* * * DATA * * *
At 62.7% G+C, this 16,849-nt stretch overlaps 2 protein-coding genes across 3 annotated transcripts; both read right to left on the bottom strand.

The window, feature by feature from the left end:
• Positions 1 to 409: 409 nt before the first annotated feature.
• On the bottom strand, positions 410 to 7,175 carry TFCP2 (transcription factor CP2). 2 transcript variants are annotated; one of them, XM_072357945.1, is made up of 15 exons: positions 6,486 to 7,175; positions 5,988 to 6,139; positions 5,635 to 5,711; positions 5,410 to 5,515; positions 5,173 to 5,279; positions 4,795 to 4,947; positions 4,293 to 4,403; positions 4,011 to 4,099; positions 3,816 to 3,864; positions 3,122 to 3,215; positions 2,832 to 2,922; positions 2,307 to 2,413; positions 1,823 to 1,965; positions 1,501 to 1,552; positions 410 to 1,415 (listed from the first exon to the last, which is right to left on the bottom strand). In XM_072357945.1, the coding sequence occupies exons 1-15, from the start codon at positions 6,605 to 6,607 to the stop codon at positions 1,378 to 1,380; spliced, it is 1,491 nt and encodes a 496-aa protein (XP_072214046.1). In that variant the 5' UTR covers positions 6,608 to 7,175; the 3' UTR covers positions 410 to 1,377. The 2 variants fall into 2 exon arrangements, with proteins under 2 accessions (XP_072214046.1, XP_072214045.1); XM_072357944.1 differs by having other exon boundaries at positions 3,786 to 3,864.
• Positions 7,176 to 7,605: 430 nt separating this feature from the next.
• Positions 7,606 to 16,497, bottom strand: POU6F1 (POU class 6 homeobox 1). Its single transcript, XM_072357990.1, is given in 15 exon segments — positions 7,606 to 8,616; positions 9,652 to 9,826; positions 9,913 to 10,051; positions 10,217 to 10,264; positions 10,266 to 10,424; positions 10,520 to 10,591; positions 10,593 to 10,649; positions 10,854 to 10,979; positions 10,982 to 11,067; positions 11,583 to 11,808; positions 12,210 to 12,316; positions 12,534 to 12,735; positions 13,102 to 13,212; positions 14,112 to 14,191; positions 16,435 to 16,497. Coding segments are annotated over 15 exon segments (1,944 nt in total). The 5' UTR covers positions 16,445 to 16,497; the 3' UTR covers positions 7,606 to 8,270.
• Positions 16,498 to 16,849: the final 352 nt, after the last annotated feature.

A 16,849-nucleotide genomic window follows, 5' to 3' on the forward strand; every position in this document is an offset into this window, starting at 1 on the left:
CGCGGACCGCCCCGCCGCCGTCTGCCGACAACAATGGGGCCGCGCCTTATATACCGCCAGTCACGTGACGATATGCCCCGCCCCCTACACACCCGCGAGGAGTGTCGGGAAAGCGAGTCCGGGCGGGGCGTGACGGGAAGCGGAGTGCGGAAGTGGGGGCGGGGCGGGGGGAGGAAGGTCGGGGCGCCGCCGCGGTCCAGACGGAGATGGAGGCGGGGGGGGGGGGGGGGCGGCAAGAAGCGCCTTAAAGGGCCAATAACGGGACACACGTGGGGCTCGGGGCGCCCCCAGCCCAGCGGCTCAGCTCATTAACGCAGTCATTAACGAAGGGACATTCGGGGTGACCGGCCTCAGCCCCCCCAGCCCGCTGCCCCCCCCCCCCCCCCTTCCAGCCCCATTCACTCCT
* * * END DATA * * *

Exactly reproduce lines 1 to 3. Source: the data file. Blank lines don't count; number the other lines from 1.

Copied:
At 62.7% G+C, this 16,849-nt stretch overlaps 2 protein-coding genes across 3 annotated transcripts; both read right to left on the bottom strand.

The window, feature by feature from the left end:
• Positions 1 to 409: 409 nt before the first annotated feature.